Our medical team slowly canvasses the crowds. The sad faces immediately open to genuine smiles as we extend our hands for the ubiquitous warm, firm handshake. We are each accom-panied by our translators. Now comes the hard part. We offer our medical aid. The stories begin. At times, we can only offer our ear, a hug and word of support and hope, but we are usually shaken. At times, even our own experienced 20-year old translators can not hold back their tears. The cruelty, the brutality, the utter inhumanity these people have endured is beyond any comprehension. One old man tells us his eyes are "infected" because they are tear-ing continuously. This started shortly after his four sons were murdered. He is actually crying. We offer "high touch, low tech" treatments. We examine his eyes and instill a few antibiotic drops. He states he feels better and hugs us. We tell him to return in two hours for another treatment (he does.) A young woman appears haggard and distraught. She clutches her beautiful bright-eyed blond son who captures our hearts immediately. Her eyes are swollen with tears, her face tired beyond emotion. The boy's father (her husband) was murdered last week. Another middle-aged man quietly walks to the clinic and apologizes for bothering us with an irritating rash on his legs and arms. It is the result of the intense heat and poor sanitary con-dition of the prison where he was beaten. He silently cries as we examine his rash. His long time next door neighbor was a Serbian police officer who knew that our patient had only one son. He waited for the son to return home one night and killed him in front of the father. Their house was then destroyed. My tough translator today, Flamur, a Kosovoar who was also expelled can not hold back the tears. One of our nurses overhears the story and later I see her crying almost uncontrollably in the corner of the clinic. I give the man an antibiotic for his skin, phenergan for pruritus and a big hug from one human to another. It is so difficult to look into his eyes. He desperately clings to his dignity and slowly walks back to his spot in the crowd. I check on him often and see him staring blankly into the hall. His loss is immense and so tragically common. The stories don't end. Children beheaded, pregnant women shot. Men carved by knives. A man tells how a Serb tried to steal his daughter's wedding ring after murdering her husband. Having trouble, he cut off her finger to steal the ring."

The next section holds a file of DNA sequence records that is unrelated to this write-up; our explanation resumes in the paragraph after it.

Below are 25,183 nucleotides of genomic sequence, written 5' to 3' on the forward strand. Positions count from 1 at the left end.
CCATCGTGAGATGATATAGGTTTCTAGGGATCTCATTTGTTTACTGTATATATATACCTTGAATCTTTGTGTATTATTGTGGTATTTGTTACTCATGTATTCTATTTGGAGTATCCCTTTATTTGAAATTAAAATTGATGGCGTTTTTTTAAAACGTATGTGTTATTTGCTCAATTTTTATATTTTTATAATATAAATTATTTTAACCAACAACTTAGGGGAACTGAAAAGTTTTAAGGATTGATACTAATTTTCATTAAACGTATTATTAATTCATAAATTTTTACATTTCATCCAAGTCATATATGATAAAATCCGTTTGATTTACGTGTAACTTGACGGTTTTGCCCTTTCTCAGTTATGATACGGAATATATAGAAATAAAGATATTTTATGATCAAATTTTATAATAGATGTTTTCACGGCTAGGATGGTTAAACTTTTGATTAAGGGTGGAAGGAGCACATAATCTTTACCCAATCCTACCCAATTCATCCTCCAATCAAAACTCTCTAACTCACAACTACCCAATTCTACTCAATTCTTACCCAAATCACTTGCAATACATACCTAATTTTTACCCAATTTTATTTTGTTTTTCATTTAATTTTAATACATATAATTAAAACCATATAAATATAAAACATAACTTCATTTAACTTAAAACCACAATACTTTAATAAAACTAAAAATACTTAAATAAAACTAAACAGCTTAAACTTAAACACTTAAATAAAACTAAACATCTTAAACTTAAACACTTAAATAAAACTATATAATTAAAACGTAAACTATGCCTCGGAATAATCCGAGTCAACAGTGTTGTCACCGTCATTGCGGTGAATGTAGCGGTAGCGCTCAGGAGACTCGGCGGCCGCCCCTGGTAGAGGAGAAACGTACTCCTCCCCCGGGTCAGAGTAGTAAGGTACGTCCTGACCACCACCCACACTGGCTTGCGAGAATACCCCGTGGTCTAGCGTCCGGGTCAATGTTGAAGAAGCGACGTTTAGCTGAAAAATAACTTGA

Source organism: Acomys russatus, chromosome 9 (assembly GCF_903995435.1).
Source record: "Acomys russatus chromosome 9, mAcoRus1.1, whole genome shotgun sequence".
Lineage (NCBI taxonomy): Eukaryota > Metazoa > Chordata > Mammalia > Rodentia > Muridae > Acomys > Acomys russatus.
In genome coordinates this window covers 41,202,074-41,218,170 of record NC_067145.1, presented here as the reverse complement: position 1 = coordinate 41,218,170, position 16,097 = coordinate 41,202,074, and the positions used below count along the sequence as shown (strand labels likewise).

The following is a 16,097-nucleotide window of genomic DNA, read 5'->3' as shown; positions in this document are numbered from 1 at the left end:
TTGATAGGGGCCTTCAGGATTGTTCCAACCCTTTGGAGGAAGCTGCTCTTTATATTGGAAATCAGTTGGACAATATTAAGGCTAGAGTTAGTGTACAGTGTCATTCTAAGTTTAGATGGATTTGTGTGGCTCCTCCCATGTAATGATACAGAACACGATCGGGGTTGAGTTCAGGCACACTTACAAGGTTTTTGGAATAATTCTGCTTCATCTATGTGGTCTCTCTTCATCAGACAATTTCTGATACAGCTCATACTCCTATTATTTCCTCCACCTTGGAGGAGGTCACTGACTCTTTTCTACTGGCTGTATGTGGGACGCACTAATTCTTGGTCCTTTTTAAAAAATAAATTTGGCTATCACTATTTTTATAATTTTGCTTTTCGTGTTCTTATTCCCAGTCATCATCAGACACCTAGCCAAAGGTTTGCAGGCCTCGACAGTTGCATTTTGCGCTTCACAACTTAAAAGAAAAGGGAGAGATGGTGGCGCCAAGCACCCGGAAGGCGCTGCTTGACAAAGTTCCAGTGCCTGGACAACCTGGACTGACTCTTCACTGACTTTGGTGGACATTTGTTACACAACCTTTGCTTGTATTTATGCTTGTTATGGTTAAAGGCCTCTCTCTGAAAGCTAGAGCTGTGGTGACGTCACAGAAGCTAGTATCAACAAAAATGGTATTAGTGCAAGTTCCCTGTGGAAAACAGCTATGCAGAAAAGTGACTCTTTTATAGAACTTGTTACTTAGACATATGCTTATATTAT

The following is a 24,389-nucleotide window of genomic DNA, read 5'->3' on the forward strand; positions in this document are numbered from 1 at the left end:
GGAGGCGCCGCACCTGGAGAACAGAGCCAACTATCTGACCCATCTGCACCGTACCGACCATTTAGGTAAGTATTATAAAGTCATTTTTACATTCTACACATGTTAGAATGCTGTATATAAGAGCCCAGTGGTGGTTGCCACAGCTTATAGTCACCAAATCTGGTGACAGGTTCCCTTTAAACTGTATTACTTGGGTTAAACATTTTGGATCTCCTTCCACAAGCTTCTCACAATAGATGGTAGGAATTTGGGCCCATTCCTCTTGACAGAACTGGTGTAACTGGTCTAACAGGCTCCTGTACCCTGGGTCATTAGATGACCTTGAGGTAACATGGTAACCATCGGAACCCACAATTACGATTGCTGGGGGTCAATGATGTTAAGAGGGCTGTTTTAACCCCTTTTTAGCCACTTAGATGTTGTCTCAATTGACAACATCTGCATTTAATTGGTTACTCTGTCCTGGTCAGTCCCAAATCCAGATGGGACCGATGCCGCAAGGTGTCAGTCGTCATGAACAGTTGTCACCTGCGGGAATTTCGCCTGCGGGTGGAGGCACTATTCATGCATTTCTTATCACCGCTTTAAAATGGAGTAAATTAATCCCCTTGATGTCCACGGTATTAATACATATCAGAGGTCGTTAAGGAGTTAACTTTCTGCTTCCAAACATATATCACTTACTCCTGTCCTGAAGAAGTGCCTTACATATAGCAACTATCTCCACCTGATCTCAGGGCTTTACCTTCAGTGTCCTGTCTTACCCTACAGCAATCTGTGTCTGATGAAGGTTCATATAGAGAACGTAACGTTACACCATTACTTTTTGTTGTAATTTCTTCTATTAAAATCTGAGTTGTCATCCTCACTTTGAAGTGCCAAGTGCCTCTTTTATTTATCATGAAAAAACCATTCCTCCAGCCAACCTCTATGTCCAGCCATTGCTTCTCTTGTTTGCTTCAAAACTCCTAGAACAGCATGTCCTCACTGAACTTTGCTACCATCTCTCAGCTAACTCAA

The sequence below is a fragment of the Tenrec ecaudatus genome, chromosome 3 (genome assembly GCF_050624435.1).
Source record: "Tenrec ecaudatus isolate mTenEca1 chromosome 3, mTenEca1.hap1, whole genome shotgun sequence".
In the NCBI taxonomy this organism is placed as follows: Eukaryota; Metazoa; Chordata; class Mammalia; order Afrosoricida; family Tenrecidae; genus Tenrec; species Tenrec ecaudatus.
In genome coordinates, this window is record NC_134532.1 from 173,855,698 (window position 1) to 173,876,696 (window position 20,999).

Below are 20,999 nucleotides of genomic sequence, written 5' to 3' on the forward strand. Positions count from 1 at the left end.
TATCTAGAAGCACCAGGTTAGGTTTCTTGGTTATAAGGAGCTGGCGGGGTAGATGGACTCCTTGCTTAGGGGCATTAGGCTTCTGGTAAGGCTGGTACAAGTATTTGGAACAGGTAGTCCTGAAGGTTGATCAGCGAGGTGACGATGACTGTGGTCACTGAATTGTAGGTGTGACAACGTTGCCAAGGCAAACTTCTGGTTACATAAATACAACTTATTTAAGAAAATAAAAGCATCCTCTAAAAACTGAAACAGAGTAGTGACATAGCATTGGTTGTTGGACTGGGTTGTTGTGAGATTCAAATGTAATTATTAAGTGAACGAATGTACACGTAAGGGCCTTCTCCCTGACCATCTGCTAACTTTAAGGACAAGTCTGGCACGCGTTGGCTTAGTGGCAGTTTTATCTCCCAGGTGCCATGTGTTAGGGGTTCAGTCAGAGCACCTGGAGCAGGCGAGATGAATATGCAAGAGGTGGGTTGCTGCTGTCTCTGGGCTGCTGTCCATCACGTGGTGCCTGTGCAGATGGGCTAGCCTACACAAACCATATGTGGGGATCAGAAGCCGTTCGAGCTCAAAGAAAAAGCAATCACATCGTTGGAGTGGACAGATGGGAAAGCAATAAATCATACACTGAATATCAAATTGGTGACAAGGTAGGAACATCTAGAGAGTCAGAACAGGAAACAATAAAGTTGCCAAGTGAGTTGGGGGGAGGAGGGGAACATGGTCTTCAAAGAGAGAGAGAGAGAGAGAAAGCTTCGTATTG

I realize that my political perspective has been skewed towards the stories of my patients and am fully aware that Albanians have committed and now continue to commit atrocities against their Serbian neighbors. The cycle of violence tragically is not disrupted.
My experiences in Albania will resonate with me for the rest of my life. It was an honor and privilege to serve. NWMTI along with other local relief agencies provide care which would just not exist were it not for private donations and general public support. I encourage all medical providers to consider volunteering what you can donate to aid in catastrophic and ongoing relief projects. In the end you probably will feel you received more than you actually gave, but your impact will be profound, meaningful and sincerely appreciated. I would be happy to advise any interested person. I can be reached at (503) 293-6566.
- Robert A. Gluckman, MD, FACP, of Portland - appointment to the national ACP- ASIM Managed Care Subcommittee.
- Frances M. Yuhas, MD, ACP-ASIM Member, of the Dalles - recipient of the Rural Provider of the Year Award, Oregon Primary Care Association, 1999.
- Elizabeth A. Allen, MD, of Portland - recipient of the 2000 Clinician-Teacher Excellence Award of the Society of General Internal Medicine, Northwest Region.
Please keep us informed of your activities and accomplishments. We want to recognize your good work!
|June 1, 2000||Fellowship Applications Due at ACP-ASIM|
|July 25-29, 2000||ACP-ASIM Board Review Course, Seattle, WA|
|August 22-23, 2000||ABIM Certification Examination in Internal Medicine|
|November 2, 2000||10th Annual IDSO Meeting, Eugene, OR|
|November 2-4, 2000||Oregon Chapter ACP-ASIM Annual Meeting, Eugene, OR|
|December 1, 2000||Fellowship Applications due at ACP-ASIM|
|March 29-April 1, 2001||ACP-ASIM Annual Session, Atlanta, GA|
How to Reach Us
|James B. Reuler, MD, FACP
Section of General Medicine
Veterans Affairs Medical Center (P-3-MED)
PO Box 1034
Portland, OR 97207
(503) 220-8262, ext. 55582
FAX: (503) 721-7807
|Mary A. Olhausen
Department of Medicine
Oregon Health Sciences University
3181 SW Sam Jackson Park Road, OP-30
Portland, OR 97201-3098
FAX: (503) 494-5636